Sunday, January 12, 2003 More French Mosques Vandalized: This time, they were 2 mosques in Nîmes. Damage included broken doors, books thrown on the ground, electronic equipment ruined, and 3000 euros stolen.
Of Interest: "A sense of immobility in...[France's] traditionally class-conscious society also saps many people here of the get-ahead ambition that drives their counterparts in the United States. The country's exam-heavy education system sets career paths early and there is little flexibility for changes later on...'Some French were even taught that ambition could make them ill,' said Theodore Zeldin, a British sociologist."
Sangatte Aftermath: The closing of the Sangatte refugee camp has pushed Iraqi and Afghan asylum seekers onto France's freezing winter streets. An estimated 300 are wandering about Calais (near which the refugee camp was located), while others have found their way to Paris. The Communist mayor of Calais, Jackie Hénin, has refused the opening of temporary shelters despite the freezing temperatures for fear that these shelters would attract more unsavory asylum seekers. Meanwhile, Paris's shelters are overwhelmed, even though some of Sangatte's former inhabitants are probably afraid to use them for fear of being deported.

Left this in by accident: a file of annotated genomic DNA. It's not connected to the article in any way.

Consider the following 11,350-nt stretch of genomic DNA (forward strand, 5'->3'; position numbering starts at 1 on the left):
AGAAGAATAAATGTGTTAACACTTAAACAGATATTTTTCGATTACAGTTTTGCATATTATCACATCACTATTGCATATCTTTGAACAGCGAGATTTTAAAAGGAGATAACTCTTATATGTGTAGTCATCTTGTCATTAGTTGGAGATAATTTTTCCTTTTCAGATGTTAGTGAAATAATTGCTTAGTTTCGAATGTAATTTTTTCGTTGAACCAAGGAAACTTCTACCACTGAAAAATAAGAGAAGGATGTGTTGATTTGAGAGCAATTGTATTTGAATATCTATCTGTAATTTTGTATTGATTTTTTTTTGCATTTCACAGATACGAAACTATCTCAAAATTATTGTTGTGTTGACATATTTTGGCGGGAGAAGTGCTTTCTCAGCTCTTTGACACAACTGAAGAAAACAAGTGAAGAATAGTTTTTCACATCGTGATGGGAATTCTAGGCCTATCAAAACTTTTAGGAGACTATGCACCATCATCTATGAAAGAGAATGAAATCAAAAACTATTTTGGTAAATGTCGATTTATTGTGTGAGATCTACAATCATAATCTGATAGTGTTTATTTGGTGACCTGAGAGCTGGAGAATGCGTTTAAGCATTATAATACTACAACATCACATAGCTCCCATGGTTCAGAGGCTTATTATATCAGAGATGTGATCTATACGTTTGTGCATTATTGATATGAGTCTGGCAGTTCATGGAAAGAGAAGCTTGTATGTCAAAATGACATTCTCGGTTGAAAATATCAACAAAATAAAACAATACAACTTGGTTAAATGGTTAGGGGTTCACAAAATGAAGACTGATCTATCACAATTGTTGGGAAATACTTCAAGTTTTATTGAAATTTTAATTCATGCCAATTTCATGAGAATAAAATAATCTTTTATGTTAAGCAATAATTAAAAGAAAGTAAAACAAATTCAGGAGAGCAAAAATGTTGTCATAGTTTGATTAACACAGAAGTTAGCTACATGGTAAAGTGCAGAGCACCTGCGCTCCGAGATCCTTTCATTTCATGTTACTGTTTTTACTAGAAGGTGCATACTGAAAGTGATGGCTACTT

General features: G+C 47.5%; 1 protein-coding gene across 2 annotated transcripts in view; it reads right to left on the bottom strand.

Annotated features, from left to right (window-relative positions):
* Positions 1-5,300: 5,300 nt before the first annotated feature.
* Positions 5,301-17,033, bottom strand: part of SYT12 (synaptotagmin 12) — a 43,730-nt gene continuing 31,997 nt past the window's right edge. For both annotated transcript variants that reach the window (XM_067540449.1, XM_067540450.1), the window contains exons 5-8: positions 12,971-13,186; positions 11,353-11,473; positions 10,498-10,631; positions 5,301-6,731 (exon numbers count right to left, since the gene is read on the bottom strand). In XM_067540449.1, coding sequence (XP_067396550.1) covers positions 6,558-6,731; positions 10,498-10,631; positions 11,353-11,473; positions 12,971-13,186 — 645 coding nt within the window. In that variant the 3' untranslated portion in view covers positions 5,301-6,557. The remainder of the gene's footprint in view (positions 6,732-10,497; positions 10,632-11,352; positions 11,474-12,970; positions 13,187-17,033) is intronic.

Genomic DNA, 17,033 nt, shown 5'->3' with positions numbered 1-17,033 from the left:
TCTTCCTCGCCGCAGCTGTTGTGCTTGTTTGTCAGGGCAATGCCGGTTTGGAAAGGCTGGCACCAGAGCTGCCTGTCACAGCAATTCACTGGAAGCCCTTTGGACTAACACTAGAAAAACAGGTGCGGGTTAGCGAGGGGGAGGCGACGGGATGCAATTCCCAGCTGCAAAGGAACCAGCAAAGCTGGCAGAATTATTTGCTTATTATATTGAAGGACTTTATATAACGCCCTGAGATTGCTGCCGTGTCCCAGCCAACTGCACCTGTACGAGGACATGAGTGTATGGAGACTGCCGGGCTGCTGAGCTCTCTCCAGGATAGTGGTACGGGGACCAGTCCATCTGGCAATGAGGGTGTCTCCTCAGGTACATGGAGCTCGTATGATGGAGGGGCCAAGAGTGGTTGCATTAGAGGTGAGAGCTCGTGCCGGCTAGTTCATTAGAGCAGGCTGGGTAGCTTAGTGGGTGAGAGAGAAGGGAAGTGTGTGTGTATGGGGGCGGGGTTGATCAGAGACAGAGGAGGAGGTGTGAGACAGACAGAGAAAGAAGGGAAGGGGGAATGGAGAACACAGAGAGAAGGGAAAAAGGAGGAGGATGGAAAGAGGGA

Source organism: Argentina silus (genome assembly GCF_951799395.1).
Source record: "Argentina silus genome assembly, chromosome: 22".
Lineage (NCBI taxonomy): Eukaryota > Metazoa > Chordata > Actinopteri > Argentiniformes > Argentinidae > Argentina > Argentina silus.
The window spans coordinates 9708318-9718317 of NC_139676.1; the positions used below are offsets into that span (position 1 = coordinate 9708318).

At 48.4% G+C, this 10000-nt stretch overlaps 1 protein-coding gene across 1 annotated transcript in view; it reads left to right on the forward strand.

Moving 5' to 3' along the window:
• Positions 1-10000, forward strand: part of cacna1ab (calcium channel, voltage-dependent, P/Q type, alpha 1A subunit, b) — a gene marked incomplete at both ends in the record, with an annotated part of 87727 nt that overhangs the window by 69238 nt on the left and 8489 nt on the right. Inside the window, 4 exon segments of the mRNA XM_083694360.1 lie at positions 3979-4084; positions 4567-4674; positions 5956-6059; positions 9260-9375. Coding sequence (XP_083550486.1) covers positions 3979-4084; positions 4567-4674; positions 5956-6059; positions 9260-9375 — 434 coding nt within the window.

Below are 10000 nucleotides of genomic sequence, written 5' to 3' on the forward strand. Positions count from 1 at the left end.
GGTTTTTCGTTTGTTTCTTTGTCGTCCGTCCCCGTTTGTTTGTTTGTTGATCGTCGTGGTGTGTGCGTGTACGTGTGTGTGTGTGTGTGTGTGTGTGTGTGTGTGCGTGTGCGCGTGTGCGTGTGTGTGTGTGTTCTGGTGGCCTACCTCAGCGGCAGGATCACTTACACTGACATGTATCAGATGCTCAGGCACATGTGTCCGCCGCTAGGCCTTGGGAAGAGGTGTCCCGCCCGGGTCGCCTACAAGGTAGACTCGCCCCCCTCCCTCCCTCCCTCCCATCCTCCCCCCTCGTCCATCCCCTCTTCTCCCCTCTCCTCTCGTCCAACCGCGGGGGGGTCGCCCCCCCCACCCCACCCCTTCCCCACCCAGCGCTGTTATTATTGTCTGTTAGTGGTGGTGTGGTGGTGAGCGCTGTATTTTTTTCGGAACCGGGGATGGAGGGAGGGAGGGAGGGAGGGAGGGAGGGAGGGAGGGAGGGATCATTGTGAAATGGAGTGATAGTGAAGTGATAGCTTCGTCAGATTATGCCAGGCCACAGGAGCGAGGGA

The goal of many of these asylum seekers is to get out of France and enter the British El Dorado. According to a Guardian article, asylum seekers "said they believed the French, who have a harder line on refugees than the British, had no intention of giving residence permits and were determined to make life as uncomfortable as possible to discourage newcomers. They pointed out that more than 50 Kurds who had applied for temporary visas were on hunger strike in Bordeaux because their asylum applications had been rejected."
(1) "The Holocaust excepted, the Israeli occupation of the Palestinian territories is worse than the Nazi occupation of the Netherlands...The cruelty of the Israelis knows no bounds. For example, it's not unusual that they blow up Palestinian houses. The Nazis never went so far during the Dutch occupation."
--Gretta Duisenberg, wife of Wim Duisenberg (the president of the European Central Bank), offering her usual, thoughtful and constructive take on the Middle East situation.
(2) A similarly balanced, European perspective of the Middle East conflict can be found in the words of Archimandrite Hanna of the Greek Orthodox Church. He is reported to have said à propos of suicide bombers: "We support the martyrdom operations without any reservations, regardless of what skeptics and opponents of this form of resistance are saying...These martyrdom freedom fighters are the heroes of the people and we are proud of them. We categorically reject suspicious attempts to cast suspicion on their deeds."
(3) Meanwhile, a Czech protest march around Jewish monuments, synagogues, cemeteries, and neighborhoods allegedly organized to demonstrate support for Palestinian victims was banned by Czech authorities.